Like Herman Melville, the painter Albert Pinkham Ryder was an artistic outcast who drew inspiration from the sea and lived in Manhattan in the second half of the 19th century. In addition, Ryder's paintings, like Melville's mature work, were largely unappreciated in his lifetime, to be rediscovered in the 1920s.
Melville moved his family to New York City in 1863, some 12 years after the publication of Moby-Dick. Ryder (who was almost 30 years Melville's junior and was born in, of all places, New Bedford) moved to New York City in 1867 or '68. Never marrying, he led a reclusive life.
Most of Ryder's paintings are relatively small, heavily worked, dreamlike and expressionistic. They present nightmares to conservators because he had a habit of adding new layers of paint before the earlier layers had completely dried. Even today, some of his works are still not thoroughly dry. He disdained crowd-pleasing academicism and stubbornly pursued his private obsessions.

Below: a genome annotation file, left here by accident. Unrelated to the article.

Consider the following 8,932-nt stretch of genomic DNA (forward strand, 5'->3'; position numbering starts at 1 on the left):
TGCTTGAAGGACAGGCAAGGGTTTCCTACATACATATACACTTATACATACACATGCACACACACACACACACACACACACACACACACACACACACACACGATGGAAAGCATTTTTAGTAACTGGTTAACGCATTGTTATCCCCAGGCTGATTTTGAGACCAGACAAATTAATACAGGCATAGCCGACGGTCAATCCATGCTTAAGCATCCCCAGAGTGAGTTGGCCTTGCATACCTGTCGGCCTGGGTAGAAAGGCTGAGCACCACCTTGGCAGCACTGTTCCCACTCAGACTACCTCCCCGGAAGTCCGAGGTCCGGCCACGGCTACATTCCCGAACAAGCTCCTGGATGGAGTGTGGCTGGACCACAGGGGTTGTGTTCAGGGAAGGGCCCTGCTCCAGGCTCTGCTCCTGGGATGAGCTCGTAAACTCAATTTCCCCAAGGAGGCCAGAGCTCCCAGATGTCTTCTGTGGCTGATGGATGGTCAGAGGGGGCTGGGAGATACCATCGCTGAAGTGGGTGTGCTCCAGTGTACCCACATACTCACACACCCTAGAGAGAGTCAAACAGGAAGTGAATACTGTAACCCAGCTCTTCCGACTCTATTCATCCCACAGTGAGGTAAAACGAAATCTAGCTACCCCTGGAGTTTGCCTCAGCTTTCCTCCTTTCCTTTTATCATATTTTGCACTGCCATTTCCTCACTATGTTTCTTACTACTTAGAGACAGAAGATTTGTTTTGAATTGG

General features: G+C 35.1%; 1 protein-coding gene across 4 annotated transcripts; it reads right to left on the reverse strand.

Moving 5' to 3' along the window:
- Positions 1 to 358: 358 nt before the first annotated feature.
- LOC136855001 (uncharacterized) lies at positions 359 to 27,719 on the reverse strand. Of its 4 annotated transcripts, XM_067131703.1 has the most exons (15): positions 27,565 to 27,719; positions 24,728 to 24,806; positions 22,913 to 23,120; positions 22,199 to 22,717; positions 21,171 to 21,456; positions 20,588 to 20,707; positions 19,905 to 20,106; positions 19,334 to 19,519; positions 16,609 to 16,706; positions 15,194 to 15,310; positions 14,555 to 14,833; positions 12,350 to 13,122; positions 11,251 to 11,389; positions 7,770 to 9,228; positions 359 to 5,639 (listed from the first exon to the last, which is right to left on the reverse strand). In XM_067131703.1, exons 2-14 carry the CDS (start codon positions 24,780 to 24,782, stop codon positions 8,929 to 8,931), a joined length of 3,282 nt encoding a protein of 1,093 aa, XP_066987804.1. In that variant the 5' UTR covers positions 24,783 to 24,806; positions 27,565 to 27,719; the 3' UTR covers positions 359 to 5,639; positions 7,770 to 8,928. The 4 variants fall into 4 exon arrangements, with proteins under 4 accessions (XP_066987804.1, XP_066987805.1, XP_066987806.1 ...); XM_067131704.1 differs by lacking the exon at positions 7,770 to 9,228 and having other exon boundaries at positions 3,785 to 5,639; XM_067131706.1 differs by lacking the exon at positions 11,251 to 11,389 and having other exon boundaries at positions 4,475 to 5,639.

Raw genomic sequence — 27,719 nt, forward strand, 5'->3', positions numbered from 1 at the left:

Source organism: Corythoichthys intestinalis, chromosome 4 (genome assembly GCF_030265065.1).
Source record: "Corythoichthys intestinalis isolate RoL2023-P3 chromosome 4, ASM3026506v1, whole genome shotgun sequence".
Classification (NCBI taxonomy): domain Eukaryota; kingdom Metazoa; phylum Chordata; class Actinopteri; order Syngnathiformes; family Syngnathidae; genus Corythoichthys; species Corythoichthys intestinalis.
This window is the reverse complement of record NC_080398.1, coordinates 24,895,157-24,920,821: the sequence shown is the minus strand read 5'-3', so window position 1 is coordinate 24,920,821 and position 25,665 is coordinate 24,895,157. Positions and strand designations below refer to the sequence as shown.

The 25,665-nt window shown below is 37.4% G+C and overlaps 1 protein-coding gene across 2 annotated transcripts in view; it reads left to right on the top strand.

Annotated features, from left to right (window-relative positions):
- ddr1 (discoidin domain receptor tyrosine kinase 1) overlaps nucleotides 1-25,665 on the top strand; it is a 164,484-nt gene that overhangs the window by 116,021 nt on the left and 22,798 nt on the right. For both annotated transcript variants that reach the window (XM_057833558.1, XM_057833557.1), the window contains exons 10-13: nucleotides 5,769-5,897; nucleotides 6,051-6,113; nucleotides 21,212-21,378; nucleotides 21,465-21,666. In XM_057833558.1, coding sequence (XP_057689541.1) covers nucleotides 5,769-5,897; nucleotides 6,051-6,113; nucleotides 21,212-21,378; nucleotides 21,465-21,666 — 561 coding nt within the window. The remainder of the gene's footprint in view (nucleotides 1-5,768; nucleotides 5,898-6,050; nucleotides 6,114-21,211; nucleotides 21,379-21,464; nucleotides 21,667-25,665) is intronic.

One of Ryder's most Melvillean paintings is Jonah, in the Smithsonian's collection. It has become so darkened over time that some details can barely be made out. In the foreground swims Jonah, waving his arms, as the great fish bears down upon him (the creature's eyes and snout can just be discerned in the far right of the painting, about halfway up). Up above, a transcendent God can be seen directing or sanctioning the course of events. It would be hard to imagine a more fitting illustration for Chapter IX, "The Sermon."
I once asked the Ryder expert William Innes Homer if he thought Ryder and Melville knew each other. He said that an acquaintance between the two men would certainly be no surprise, given their geographical proximity and their apparently similar artistic temperaments and interests. But, he went on, as far as he was aware, there is no evidence that they knew each other, or even that each had any idea of the other's existence.